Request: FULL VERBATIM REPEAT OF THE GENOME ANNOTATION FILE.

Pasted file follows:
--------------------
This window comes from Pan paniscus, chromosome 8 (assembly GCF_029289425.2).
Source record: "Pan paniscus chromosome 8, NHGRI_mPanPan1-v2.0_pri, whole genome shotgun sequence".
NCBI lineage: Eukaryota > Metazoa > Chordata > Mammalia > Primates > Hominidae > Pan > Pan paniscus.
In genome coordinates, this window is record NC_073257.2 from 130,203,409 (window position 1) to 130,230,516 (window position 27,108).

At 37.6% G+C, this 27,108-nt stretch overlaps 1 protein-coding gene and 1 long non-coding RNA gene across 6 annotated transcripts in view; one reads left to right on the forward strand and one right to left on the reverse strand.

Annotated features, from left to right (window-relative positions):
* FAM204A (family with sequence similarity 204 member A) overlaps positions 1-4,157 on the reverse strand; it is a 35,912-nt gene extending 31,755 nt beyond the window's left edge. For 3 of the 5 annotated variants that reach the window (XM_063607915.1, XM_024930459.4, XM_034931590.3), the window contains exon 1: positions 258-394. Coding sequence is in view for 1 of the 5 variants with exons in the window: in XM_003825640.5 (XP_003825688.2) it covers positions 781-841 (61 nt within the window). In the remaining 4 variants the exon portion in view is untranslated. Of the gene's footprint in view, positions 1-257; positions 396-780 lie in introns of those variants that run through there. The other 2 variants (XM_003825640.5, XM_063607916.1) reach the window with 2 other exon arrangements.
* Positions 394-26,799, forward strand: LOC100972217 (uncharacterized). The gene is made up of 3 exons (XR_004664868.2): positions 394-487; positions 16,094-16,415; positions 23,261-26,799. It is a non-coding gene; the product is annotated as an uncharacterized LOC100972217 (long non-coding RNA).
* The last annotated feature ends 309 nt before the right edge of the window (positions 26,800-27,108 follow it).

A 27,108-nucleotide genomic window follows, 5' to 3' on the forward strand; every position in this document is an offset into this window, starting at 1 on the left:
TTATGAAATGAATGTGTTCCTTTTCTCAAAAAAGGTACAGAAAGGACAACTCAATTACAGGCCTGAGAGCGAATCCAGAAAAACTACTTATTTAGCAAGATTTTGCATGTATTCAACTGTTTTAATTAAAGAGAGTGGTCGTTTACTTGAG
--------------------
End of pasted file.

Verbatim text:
This window comes from Pan paniscus, chromosome 8 (assembly GCF_029289425.2).
Source record: "Pan paniscus chromosome 8, NHGRI_mPanPan1-v2.0_pri, whole genome shotgun sequence".
NCBI lineage: Eukaryota > Metazoa > Chordata > Mammalia > Primates > Hominidae > Pan > Pan paniscus.
In genome coordinates, this window is record NC_073257.2 from 130,203,409 (window position 1) to 130,230,516 (window position 27,108).

At 37.6% G+C, this 27,108-nt stretch overlaps 1 protein-coding gene and 1 long non-coding RNA gene across 6 annotated transcripts in view; one reads left to right on the forward strand and one right to left on the reverse strand.

Annotated features, from left to right (window-relative positions):
* FAM204A (family with sequence similarity 204 member A) overlaps positions 1-4,157 on the reverse strand; it is a 35,912-nt gene extending 31,755 nt beyond the window's left edge. For 3 of the 5 annotated variants that reach the window (XM_063607915.1, XM_024930459.4, XM_034931590.3), the window contains exon 1: positions 258-394. Coding sequence is in view for 1 of the 5 variants with exons in the window: in XM_003825640.5 (XP_003825688.2) it covers positions 781-841 (61 nt within the window). In the remaining 4 variants the exon portion in view is untranslated. Of the gene's footprint in view, positions 1-257; positions 396-780 lie in introns of those variants that run through there. The other 2 variants (XM_003825640.5, XM_063607916.1) reach the window with 2 other exon arrangements.
* Positions 394-26,799, forward strand: LOC100972217 (uncharacterized). The gene is made up of 3 exons (XR_004664868.2): positions 394-487; positions 16,094-16,415; positions 23,261-26,799. It is a non-coding gene; the product is annotated as an uncharacterized LOC100972217 (long non-coding RNA).
* The last annotated feature ends 309 nt before the right edge of the window (positions 26,800-27,108 follow it).

A 27,108-nucleotide genomic window follows, 5' to 3' on the forward strand; every position in this document is an offset into this window, starting at 1 on the left:
TTATGAAATGAATGTGTTCCTTTTCTCAAAAAAGGTACAGAAAGGACAACTCAATTACAGGCCTGAGAGCGAATCCAGAAAAACTACTTATTTAGCAAGATTTTGCATGTATTCAACTGTTTTAATTAAAGAGAGTGGTCGTTTACTTGAG